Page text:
An Offering of Ashes
And unusually early though it might be, it's almost too easy to simply go through the motions of another Ash Wednesday, another Lent, thinking in the process that, having done it for years before, we've "got it down."
If anything, a key message of this season remains a heightened awareness of how much ahead there is to do, how great our potential is to do better, to be better, to do more... and not just 'til Easter, and not just in the same way we did last Lent.
The story of this day is one of the more counter-cultural ones out there. The crux of Ash Wednesday is one that fascinates, and rightfully so: in a world -- and, indeed, in a church -- too often obsessed with appearances, with shirking blame and maintaining an image of perfection (sometimes at any cost), all that gets turned inside out: I'm far from perfect. I don't have all the answers. I can't go it alone. What I do matters beyond myself. I can be a better person than who I am right now.
Think of yourself as a construction site. You're a bit dusted up today, or you likely will be in a couple hours. No building rises or stands on its own, and the dust of putting one up didn't just magically appear -- like life, building is invariably a messy process if you're doing it right.
Along these lines, a work-site without dust is no accomplishment; no meaningful work would be getting done there, whether it's the foundations not being adequately driven in, the ground not being sufficiently cleared, maybe both.
A work-site isn't something to behold at mid-project... but the further along it gets, the more specific its work becomes, and the more the dust clears. And then, seemingly all of a sudden, what'd been a mess at the outset is transformed into something beautiful, useful, solid and lasting.
These days can easily become nothing more than a longing for whatever we've given up. But they're meant to be more than that -- and the more dust we kick up in the process, the better the finished product will be.
Bottom line: for yourself and those around you, let God build a better you this Lent.
And in the field, a couple more thoughts....
From Washington, Fr Milt Jordan:
Today we begin the journey of Lent. It is the journey into prayer that brings us to face who we are despite all the veneer we may use to cover over ourselves.And from Toronto, Salt + Light's Fr Tom Rosica CSB:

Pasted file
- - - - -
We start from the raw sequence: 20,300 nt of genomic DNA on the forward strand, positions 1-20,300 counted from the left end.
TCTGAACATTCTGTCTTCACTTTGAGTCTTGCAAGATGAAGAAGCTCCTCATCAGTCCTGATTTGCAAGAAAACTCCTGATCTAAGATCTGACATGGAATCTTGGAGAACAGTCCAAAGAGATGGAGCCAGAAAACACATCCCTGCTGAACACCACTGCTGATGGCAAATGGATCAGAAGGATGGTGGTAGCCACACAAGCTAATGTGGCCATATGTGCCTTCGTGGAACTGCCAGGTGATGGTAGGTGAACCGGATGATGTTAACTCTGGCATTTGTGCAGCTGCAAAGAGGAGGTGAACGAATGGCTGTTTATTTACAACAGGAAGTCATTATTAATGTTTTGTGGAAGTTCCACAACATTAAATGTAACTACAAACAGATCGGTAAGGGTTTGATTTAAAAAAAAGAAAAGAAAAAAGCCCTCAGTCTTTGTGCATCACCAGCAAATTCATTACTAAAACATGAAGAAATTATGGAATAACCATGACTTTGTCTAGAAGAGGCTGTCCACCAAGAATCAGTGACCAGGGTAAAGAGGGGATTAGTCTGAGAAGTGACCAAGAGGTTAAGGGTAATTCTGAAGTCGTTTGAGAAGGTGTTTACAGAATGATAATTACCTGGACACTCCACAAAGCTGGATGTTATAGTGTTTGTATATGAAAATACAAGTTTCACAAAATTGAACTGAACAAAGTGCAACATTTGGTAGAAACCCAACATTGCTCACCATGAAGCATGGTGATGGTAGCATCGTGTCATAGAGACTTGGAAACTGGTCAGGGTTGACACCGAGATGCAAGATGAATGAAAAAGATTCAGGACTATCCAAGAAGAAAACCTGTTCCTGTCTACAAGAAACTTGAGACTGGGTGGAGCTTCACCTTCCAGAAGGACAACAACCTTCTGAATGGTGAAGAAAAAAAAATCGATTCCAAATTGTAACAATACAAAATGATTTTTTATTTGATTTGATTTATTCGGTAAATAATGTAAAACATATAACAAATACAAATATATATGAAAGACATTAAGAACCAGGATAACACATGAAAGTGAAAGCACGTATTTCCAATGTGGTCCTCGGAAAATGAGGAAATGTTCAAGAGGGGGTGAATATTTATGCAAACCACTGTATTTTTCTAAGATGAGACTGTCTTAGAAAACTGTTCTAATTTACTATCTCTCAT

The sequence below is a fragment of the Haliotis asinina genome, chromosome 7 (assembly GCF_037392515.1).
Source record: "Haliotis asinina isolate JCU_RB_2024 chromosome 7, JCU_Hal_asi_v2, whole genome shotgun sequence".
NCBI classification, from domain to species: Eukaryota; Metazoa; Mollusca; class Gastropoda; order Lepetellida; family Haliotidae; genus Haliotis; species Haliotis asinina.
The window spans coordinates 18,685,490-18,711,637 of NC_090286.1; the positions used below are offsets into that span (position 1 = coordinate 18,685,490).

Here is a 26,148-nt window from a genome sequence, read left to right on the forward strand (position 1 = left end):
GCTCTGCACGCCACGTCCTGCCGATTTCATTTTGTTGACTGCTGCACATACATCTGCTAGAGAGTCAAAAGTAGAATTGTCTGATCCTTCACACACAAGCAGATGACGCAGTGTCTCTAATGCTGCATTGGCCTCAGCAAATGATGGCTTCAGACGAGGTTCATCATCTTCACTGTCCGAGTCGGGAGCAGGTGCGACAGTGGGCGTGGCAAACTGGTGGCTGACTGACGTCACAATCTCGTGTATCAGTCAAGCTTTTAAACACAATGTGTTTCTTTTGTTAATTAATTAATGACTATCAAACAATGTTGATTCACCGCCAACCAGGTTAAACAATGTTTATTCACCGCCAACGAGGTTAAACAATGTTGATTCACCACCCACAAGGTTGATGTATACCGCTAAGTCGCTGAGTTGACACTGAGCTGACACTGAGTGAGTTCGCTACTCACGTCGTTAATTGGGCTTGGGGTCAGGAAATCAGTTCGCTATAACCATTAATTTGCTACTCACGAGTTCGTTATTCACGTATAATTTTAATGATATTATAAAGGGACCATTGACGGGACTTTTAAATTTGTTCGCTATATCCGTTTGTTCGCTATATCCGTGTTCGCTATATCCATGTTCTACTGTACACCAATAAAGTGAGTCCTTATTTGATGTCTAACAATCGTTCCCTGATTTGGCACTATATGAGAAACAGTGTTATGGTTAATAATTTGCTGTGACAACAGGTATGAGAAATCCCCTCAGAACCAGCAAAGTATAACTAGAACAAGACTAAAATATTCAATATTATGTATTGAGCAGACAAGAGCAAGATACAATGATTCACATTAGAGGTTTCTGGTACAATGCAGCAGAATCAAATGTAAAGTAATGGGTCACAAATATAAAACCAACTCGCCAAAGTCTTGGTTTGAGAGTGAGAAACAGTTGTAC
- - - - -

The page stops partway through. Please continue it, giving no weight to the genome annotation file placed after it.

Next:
This is the journey that invites each adult to retun to a genuine relationship with Jesus. The challenge for contemporary Catholics is to make certain that the fact-paced America does not infect our hearts and draw us away from the daily dialog we need with God. If we don't allow our hearts and quiet to meld together, where can we make room for the intimacy with God?
Don't parents often remark to children that hanging around with characters whose behavior or way of life is not good, not positive, aren't they saying that good people can make a difference in one's life? Lent is a time when we give special attention to our relationship with the Lord.
In this Lenten season, we use the prayer and fasting and almsgiving underpinings of the season not for themselves. These are molders for us. These Lenten practices are meant to have an impact on our lives.
In just a few weeks we have taken the journey from the difficult experiences of an animal shelter for a young baby to the foot of a painful cross for a preacher of God's will. During these days of looking up end up giving us something immediately in front of us --- the glories of resurrection.
May your days of Lent be an experience of God's love, his peace for you because these forty days opened up for you an ever clearer vision of who you are.
May Jesus Christ walk with you during these forty days. And may the cross of ashes on your forehead be a sign, an emblem to each other and to those of other faiths that these are sacred days for us. Let these ashes be significant in your life. May they be a reminder of what you have undertaken by asking for the ashes to be put on your forehead.